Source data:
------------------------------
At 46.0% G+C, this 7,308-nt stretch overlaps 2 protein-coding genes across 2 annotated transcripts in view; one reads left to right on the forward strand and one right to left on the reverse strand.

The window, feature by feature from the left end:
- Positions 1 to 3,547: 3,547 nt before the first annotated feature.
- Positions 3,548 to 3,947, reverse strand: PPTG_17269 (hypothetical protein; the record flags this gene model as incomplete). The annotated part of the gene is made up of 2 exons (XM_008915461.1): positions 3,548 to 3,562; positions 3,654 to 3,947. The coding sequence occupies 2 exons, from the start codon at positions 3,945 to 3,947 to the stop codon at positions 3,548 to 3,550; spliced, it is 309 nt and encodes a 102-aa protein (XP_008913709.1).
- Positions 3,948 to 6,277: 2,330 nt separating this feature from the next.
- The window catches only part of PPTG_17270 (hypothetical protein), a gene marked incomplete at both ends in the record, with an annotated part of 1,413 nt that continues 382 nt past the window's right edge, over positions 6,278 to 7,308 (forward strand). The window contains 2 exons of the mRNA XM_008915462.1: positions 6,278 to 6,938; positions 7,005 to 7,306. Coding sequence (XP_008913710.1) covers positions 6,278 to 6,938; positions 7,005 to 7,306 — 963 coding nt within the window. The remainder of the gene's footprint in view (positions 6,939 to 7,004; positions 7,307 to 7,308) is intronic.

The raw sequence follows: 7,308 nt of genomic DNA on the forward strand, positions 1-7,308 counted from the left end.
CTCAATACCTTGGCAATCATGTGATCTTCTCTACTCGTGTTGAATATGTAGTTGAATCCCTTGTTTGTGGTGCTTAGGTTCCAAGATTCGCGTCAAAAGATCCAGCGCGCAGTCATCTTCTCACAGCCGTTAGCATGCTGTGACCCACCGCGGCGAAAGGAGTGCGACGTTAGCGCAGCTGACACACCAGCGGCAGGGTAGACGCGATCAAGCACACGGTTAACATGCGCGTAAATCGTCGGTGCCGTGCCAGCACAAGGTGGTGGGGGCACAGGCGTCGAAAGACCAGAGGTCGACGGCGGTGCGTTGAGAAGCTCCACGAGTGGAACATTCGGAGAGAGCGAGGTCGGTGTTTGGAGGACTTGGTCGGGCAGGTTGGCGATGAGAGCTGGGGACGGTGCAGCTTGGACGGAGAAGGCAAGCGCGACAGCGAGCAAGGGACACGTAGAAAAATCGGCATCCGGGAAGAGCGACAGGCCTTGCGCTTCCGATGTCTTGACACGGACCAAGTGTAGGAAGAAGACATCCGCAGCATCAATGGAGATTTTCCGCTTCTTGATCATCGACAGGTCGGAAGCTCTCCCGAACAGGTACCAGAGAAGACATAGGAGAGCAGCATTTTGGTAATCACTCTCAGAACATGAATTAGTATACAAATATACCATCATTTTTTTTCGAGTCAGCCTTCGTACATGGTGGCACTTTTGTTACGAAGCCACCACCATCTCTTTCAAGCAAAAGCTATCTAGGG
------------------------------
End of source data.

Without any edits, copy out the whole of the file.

At 46.0% G+C, this 7,308-nt stretch overlaps 2 protein-coding genes across 2 annotated transcripts in view; one reads left to right on the forward strand and one right to left on the reverse strand.

The window, feature by feature from the left end:
- Positions 1 to 3,547: 3,547 nt before the first annotated feature.
- Positions 3,548 to 3,947, reverse strand: PPTG_17269 (hypothetical protein; the record flags this gene model as incomplete). The annotated part of the gene is made up of 2 exons (XM_008915461.1): positions 3,548 to 3,562; positions 3,654 to 3,947. The coding sequence occupies 2 exons, from the start codon at positions 3,945 to 3,947 to the stop codon at positions 3,548 to 3,550; spliced, it is 309 nt and encodes a 102-aa protein (XP_008913709.1).
- Positions 3,948 to 6,277: 2,330 nt separating this feature from the next.
- The window catches only part of PPTG_17270 (hypothetical protein), a gene marked incomplete at both ends in the record, with an annotated part of 1,413 nt that continues 382 nt past the window's right edge, over positions 6,278 to 7,308 (forward strand). The window contains 2 exons of the mRNA XM_008915462.1: positions 6,278 to 6,938; positions 7,005 to 7,306. Coding sequence (XP_008913710.1) covers positions 6,278 to 6,938; positions 7,005 to 7,306 — 963 coding nt within the window. The remainder of the gene's footprint in view (positions 6,939 to 7,004; positions 7,307 to 7,308) is intronic.

The raw sequence follows: 7,308 nt of genomic DNA on the forward strand, positions 1-7,308 counted from the left end.
CTCAATACCTTGGCAATCATGTGATCTTCTCTACTCGTGTTGAATATGTAGTTGAATCCCTTGTTTGTGGTGCTTAGGTTCCAAGATTCGCGTCAAAAGATCCAGCGCGCAGTCATCTTCTCACAGCCGTTAGCATGCTGTGACCCACCGCGGCGAAAGGAGTGCGACGTTAGCGCAGCTGACACACCAGCGGCAGGGTAGACGCGATCAAGCACACGGTTAACATGCGCGTAAATCGTCGGTGCCGTGCCAGCACAAGGTGGTGGGGGCACAGGCGTCGAAAGACCAGAGGTCGACGGCGGTGCGTTGAGAAGCTCCACGAGTGGAACATTCGGAGAGAGCGAGGTCGGTGTTTGGAGGACTTGGTCGGGCAGGTTGGCGATGAGAGCTGGGGACGGTGCAGCTTGGACGGAGAAGGCAAGCGCGACAGCGAGCAAGGGACACGTAGAAAAATCGGCATCCGGGAAGAGCGACAGGCCTTGCGCTTCCGATGTCTTGACACGGACCAAGTGTAGGAAGAAGACATCCGCAGCATCAATGGAGATTTTCCGCTTCTTGATCATCGACAGGTCGGAAGCTCTCCCGAACAGGTACCAGAGAAGACATAGGAGAGCAGCATTTTGGTAATCACTCTCAGAACATGAATTAGTATACAAATATACCATCATTTTTTTTCGAGTCAGCCTTCGTACATGGTGGCACTTTTGTTACGAAGCCACCACCATCTCTTTCAAGCAAAAGCTATCTAGGG